Let’s not forget that the Yolŋu people had a functional economy and system of trade prior to the arrival of Europeans. In fact, the international trade relationship that existed between the Yolŋu and the Macassans (from today’s Indonesia) was highly prized by the British who attempted to monopolise this trade. When the Macassans refused to trade on British terms and continued to trade with the Yolŋu, eventually the South Australian Government prevented the Macassans from returning. Prior to European arrival when Aboriginal trade routes extended right across Australia, Macassan iron and steel was traded right through to the southern states. Once this international trade was taken away from the Yolŋu, they were pushed onto the missions or cattle stations and could only work for rations. In Galiwin’ku, in addition to the usual rations, people received weekly monetary payments enough to buy a tin of syrup. Wages then gradually increased to about 10 pounds a week in Arnhem Land – still much lower than the award wage. The compulsory introduction of award wages that followed saw a dramatic increase in income for workers in the Arnhem Land communities – but it also resulted in a significant drop in the number of workers who could be paid on the existing income of the then missions. It was similar or worse on the cattle stations, resulting in a rise in unemployment all around. Families thus learnt in many cases to survive on the income of just one or two workers. However, because the income was considered high compared to the income they recieved prior to the award, there is little evidence that people felt they were only just surviving on their previous incomes; in fact many felt decidedly rich.
In some places, unemployment benefits were introduced not long after the award wage. The funny thing is, it seems that the welfare payments were roughly equivalent to the wages received from the missions in east Arnhem Land prior to award wages. So, suddenly people without work were receiving what was very recently considered a good wage … and for doing nothing. So in this period we can see that economic rationalisations and policies were being implemented without considering the local economic circumstances or history. In fact, in Arnhem Land many elders argued against the introduction of welfare payments, because, they argued, it would make people lazy and discourage those who were working. The ill-considered economic policy of this self-determination period did exactly this – it undermined the incentive of the award wage and those who previously were gaining a sense of fulfilment in working hard for their family. The additional impact to this was the influx of government workers and contractors through the 1980s, which ultimately displaced local jobs. As a result local unemployment soared.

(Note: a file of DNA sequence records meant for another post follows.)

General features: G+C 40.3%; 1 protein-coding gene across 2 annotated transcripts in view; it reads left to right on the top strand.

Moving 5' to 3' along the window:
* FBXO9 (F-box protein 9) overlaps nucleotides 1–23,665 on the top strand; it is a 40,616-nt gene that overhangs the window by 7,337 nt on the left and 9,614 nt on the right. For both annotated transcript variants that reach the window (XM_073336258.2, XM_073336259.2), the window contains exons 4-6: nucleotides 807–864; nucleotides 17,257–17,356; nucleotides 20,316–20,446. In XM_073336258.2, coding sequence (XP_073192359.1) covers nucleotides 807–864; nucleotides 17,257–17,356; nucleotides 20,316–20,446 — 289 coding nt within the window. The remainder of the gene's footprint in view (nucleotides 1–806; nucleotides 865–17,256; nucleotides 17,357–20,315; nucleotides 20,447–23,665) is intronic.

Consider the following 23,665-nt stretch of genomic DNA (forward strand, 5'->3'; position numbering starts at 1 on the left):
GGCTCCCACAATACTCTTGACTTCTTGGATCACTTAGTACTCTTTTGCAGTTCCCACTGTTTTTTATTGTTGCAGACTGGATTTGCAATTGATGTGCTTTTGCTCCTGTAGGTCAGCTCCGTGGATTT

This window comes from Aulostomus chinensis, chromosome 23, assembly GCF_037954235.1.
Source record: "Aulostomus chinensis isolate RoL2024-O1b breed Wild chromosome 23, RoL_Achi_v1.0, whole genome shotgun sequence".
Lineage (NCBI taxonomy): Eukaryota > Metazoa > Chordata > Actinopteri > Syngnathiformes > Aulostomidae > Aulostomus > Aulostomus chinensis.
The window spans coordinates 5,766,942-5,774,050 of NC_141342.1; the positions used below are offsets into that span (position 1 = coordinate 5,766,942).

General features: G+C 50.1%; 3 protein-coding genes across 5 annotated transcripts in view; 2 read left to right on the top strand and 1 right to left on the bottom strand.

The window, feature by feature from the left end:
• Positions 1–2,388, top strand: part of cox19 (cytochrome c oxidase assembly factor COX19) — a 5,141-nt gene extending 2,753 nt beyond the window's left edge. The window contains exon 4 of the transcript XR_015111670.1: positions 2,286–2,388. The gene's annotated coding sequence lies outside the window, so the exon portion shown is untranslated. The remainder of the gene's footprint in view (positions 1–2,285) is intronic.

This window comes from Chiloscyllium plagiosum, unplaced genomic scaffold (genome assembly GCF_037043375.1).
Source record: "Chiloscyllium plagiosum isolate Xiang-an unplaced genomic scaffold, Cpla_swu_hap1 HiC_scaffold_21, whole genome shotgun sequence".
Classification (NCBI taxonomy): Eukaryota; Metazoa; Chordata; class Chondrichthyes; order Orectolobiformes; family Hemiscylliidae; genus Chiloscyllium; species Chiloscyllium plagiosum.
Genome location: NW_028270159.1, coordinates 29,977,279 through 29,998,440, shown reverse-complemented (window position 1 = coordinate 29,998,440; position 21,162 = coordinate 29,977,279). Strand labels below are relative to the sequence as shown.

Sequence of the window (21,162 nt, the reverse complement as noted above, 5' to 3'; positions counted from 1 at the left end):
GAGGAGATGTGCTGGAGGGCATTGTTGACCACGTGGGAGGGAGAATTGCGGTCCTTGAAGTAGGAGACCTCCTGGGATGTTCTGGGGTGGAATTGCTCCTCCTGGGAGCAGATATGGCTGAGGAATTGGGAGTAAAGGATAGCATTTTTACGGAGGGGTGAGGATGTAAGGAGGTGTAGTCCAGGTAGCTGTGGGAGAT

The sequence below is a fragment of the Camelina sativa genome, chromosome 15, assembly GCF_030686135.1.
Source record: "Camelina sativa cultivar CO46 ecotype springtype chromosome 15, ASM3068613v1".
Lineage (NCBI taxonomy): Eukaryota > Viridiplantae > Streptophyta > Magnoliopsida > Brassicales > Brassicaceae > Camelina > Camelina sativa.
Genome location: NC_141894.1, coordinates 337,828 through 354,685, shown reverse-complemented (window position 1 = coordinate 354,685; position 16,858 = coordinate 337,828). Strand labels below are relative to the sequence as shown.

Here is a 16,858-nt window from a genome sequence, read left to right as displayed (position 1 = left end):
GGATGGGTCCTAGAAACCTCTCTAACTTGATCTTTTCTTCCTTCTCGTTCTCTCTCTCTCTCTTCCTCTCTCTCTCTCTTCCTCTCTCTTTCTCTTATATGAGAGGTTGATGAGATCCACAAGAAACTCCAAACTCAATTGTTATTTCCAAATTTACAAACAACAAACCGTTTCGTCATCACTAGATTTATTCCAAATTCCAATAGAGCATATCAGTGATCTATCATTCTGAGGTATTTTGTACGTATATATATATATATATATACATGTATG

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Not much has changed since then. The main drivers behind the economy of remote Aboriginal communities has become, and remains, government monies – either in the form of Centrelink payments, or government grants and contracts. It is largely an artificial economy. Understanding this better is the key to better economic policy for Indigenous communities – but more importantly, it is the key for people from the dominant culture to respond appropriately to local needs and initiatives.
In the next article I will place the economics of these remote communities in the context of the wider Australian economy and Yolŋu family life.
Timothy Trudgen is the Managing Director of Why Warriors Pty Ltd. He has worked closely with Indigenous people from North East Arnhem Land (Yolngu), Northern Territory Australia, since 2001. Today he works as a Cross-cultural educator, and as an Enterprise Faciliator to help Yolngu develop their economic and social endevours.